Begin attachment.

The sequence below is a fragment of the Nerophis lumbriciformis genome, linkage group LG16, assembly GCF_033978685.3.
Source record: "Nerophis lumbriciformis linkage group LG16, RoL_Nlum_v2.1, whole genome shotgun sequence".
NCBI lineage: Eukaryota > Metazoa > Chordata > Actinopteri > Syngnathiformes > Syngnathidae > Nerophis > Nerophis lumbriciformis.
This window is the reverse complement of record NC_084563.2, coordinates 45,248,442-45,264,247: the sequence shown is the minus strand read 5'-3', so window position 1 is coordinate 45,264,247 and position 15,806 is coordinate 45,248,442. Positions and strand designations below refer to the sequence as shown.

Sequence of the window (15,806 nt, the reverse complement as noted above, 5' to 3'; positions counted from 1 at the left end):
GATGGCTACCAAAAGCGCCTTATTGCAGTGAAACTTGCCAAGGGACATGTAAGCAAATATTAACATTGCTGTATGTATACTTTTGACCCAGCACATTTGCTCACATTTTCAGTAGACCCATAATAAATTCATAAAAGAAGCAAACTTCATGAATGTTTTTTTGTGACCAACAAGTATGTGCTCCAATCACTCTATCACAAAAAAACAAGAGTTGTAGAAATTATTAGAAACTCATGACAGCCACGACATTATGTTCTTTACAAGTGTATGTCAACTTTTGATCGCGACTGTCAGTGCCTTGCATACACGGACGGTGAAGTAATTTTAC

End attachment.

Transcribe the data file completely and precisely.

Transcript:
The sequence below is a fragment of the Nerophis lumbriciformis genome, linkage group LG16, assembly GCF_033978685.3.
Source record: "Nerophis lumbriciformis linkage group LG16, RoL_Nlum_v2.1, whole genome shotgun sequence".
NCBI lineage: Eukaryota > Metazoa > Chordata > Actinopteri > Syngnathiformes > Syngnathidae > Nerophis > Nerophis lumbriciformis.
This window is the reverse complement of record NC_084563.2, coordinates 45,248,442-45,264,247: the sequence shown is the minus strand read 5'-3', so window position 1 is coordinate 45,264,247 and position 15,806 is coordinate 45,248,442. Positions and strand designations below refer to the sequence as shown.

Sequence of the window (15,806 nt, the reverse complement as noted above, 5' to 3'; positions counted from 1 at the left end):
GATGGCTACCAAAAGCGCCTTATTGCAGTGAAACTTGCCAAGGGACATGTAAGCAAATATTAACATTGCTGTATGTATACTTTTGACCCAGCACATTTGCTCACATTTTCAGTAGACCCATAATAAATTCATAAAAGAAGCAAACTTCATGAATGTTTTTTTGTGACCAACAAGTATGTGCTCCAATCACTCTATCACAAAAAAACAAGAGTTGTAGAAATTATTAGAAACTCATGACAGCCACGACATTATGTTCTTTACAAGTGTATGTCAACTTTTGATCGCGACTGTCAGTGCCTTGCATACACGGACGGTGAAGTAATTTTAC